Maryland lawmakers have passed a “No Shell Left Behind” oyster recycling tax credit that supporters hope will provide more of the empty shells needed by hatcheries to replenish the oyster population.
The bill provides a dollar a bushel tax credit for recycled oyster shells, up to $750 a year.
“Recycled oyster shell is a necessary component for oyster restoration here in Maryland, so no shell should end up in a landfill,” said Stephan Abel, executive director of the Oyster Recovery Partnership, who testified in favor of the bill during the General Assembly session that ended Monday. Abel made the remarks Tuesday.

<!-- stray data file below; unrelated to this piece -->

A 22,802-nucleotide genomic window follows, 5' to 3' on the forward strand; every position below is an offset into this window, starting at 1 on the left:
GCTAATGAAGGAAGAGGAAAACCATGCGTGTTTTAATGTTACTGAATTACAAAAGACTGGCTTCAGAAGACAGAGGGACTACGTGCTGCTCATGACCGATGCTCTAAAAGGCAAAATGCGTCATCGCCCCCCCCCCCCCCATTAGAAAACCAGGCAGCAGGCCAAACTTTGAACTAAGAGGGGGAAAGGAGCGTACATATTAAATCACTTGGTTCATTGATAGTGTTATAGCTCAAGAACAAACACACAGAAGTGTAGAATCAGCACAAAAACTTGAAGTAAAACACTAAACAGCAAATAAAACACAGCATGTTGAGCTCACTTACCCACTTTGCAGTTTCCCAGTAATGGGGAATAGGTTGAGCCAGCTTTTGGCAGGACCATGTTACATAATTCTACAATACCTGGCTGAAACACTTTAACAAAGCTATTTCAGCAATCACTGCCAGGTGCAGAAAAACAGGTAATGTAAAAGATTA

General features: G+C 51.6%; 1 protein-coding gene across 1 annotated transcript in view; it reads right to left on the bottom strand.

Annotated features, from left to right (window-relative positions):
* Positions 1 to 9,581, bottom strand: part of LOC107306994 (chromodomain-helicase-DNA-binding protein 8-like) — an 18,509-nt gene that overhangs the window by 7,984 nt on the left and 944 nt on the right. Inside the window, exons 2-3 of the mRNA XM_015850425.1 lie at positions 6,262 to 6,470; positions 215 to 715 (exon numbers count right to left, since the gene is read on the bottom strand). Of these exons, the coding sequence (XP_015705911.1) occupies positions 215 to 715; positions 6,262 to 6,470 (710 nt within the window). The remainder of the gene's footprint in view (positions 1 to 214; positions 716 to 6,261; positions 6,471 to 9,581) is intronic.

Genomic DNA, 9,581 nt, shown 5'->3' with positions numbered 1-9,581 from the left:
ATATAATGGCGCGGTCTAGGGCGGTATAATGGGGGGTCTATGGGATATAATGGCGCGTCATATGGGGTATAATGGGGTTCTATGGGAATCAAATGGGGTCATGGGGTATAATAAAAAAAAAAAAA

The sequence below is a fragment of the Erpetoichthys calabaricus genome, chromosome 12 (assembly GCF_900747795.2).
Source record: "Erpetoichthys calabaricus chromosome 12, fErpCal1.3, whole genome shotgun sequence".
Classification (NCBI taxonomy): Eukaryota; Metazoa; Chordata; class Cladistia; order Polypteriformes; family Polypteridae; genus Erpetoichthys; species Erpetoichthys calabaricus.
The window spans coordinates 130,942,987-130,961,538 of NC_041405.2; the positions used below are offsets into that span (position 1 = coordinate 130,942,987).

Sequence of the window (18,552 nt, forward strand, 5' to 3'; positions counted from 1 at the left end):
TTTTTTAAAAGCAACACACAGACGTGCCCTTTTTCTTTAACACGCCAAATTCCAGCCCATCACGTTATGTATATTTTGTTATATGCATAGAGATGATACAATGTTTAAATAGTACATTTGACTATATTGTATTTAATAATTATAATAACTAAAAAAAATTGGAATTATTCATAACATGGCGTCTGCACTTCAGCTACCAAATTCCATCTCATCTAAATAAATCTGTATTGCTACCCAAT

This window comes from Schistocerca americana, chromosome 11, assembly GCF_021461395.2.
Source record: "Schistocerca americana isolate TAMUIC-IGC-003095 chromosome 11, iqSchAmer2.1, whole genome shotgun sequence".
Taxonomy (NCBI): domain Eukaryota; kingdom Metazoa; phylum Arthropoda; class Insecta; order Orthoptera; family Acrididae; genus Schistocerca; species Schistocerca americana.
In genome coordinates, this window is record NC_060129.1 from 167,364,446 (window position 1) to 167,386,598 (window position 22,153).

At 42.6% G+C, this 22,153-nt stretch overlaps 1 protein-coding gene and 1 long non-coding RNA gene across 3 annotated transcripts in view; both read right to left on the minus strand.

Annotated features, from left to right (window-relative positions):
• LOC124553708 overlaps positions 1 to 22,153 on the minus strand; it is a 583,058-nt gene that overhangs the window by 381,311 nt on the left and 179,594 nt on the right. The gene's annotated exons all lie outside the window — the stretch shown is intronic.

The group organizes a recycling effort involving restaurants, wholesalers and others. The shells are needed for restoration efforts because young oysters raised in hatcheries prefer to attach to adult oyster shells, which are in short supply.
Each adult shell can host up to 10 young oysters, known as spat, according to the partnership, which says it has recycled more than 1,200 tons of shell since 2009. However, that amount is only about 15 percent of the state’s annual needs.
North Carolina has a similar $1-a-bushel credit, according to an analysis prepared for lawmakers. The Department of Natural Resources also supported the measure, which takes effect July 1.
A University of Maryland researcher also testified that the credit would help educate the public about the need to recycle shells.
The Chesapeake Bay’s oyster population has dropped to less than 1 percent of historic levels despite decades of restoration that has included planting hatchery-grown spat in sanctuary areas. However, the harvest this winter has been among the best in decades.